How the Americans Fared at the 24 Hours of Le Mans: Corvette Racing Earns Class Win

the 33 mobil 1siriusxm chevrolet corvette c8r driven by nicky catsburg, ben keating and nico varrone, takes the checkered flag while racing to victory in the gte am class sunday, june 11, 2023, winning the fia world endurance championship 100th 24 hours of le mans at circuit de la sarthe in le mans, france richard prince for corvette racing
How the Americans Fared at the 24 Hours of Le MansRichard Prince for Corvette Racing

Led by Corvette Racing’s extraordinary comeback victory in the GTE Am class, American teams for the most part lived up to expectations in a centenary running of 24 Hours of Le Mans that was wet and wild and wrapped up on Sunday.

The Cadillac V-Series.R entries of Chip Ganassi Racing upheld the LMDh reputation by finishing third and fourth. But the Porsche Penske Motorsport team was left scratching its collective head about a subpar performance.

Once again, the Scuderia Cameron Glickenhaus showed that a smaller American manufacturer could hang with the bigger factories by completing the race with two entries that ran trouble free.


Here's how the American's fared:

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The podium in Hypercar class included The No. 02 Cadillac Racing drivers Earl Bamber of New Zealand, Alex Lynn of Great Britain and Richard Westbrook of Great Britain.James Moy Photography - Getty Images


No. 2 Cadillac Racing: Finished 3rd

No. 3 Cadillac Racing: Finished 4th

No. 708 Glickenhaus Racing: Finished 6th

No. 709 Glickenhaus Racing: Finished 7th

No. 311: Action Express Racing: Finished 10th in class, 17th overall

Cadillac scored its first podium and led its first laps at Le Mans thanks to the No. 2 Cadillac driven by Earl Bamber, Alex Lynn and Richard Westbrook. Bamber went to the point during the catawampus opening hours resulting from a wet start and two safety car periods.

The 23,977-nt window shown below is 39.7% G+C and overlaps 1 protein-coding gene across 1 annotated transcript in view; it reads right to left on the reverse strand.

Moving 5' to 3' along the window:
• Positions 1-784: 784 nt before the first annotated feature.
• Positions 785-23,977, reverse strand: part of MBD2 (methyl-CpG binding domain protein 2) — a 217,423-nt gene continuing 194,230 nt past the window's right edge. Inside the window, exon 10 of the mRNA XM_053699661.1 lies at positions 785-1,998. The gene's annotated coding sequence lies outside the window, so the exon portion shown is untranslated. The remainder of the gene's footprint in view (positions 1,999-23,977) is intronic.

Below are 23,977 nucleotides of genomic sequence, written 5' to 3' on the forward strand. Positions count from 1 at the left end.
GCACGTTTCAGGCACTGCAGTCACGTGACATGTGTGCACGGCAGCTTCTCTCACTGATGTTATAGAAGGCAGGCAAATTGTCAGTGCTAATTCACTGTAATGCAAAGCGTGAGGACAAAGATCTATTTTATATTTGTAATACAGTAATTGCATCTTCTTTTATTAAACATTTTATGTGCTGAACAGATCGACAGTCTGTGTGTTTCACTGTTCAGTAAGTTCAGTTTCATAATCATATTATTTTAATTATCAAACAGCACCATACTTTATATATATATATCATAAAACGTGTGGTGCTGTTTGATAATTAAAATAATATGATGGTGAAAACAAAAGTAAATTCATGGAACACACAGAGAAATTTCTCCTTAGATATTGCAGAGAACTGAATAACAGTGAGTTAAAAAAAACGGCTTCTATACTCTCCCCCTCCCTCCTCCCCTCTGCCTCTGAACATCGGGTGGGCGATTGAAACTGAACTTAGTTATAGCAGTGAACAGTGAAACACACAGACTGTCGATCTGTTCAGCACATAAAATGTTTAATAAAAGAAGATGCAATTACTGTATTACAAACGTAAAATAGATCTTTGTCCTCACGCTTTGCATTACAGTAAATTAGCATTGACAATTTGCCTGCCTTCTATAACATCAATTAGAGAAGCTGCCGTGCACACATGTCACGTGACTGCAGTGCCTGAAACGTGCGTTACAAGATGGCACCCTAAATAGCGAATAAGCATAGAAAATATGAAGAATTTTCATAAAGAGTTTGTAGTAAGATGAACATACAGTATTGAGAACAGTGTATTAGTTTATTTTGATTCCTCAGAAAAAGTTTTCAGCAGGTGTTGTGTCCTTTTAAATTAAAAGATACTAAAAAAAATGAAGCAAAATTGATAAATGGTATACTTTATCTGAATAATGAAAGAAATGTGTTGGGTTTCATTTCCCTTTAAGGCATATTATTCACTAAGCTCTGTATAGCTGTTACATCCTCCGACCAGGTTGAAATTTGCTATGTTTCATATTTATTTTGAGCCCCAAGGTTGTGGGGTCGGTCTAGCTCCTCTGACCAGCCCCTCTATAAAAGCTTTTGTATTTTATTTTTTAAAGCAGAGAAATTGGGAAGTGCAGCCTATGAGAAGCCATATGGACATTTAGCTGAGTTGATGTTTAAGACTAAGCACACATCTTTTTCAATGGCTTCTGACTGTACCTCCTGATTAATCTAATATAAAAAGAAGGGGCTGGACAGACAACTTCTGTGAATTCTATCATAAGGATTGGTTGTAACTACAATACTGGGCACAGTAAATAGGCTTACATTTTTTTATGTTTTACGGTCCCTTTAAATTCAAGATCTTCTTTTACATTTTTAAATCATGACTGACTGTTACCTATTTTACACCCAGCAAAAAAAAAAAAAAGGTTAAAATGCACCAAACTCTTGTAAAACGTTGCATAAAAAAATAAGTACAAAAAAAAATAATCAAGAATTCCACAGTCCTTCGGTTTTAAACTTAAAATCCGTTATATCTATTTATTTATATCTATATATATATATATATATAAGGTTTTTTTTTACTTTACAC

Starting with a brief fire in qualifying, the fastest of the Cadillacs spent much of the Le Mans effort trying to recover from various incidents. That the No. 3 Cadillac of drivers Sebastien Bourdais, Ranger Van Der Zander and Scott Dixon—the entry from the IMSA WeatherTech Championship—finished fourth behind the steady podium run of the No. 2 car, the WEC regular entry, was a tribute to persistence and pace.

Twice Bourdais was rear-ended on board the yellow No. 3. Once he managed to get back on the lead lap before the second incident dropped it one lap down.

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It was mission accomplished for Cadillac, which made it to the podium at Le Mans.JEAN-FRANCOIS MONIER - Getty Images

“We’ve been the quickest car, or one of the quickest cars out there,” said Bourdais. “It’s been an awesome day driving. Just not the right circumstances for us. We had one opportunity to get back on the lead lap, which I took. I overtook the leader and started to pull away. I had about a 30-second gap and then that (LMP2 car) just turned on me. I wasn’t taking any prisoners at that stage.”

When the rain cleared and the safety car periods ended, the Caddies got outpaced by the leading Ferrari and Toyota LMH entries, custom-designed for Le Mans.

Hypercar entry Glickenhaus Racing, which made the podium in 2022, finished a solid sixth and seventh overall in Glickenhaus 007 cars. The No. 708 of drivers Romain Dumas, Ryan Briscoe and Olivier Pla finished sixth, seven laps back. The No. 709 driven by Franck Malleux, Nate Berthton and Esteban Gutierrez was next, nine laps behind the winners.

Unfortunately, the damp track at the start led to the No. 311 Action Express Racing Cadillac of drivers Jack Aitken, Alex Sims and Pipo Dirani being driven by Aitken into the barrier at the exit of the second chicane on the opening lap. Returning after extensive repairs, it finished 18 laps down.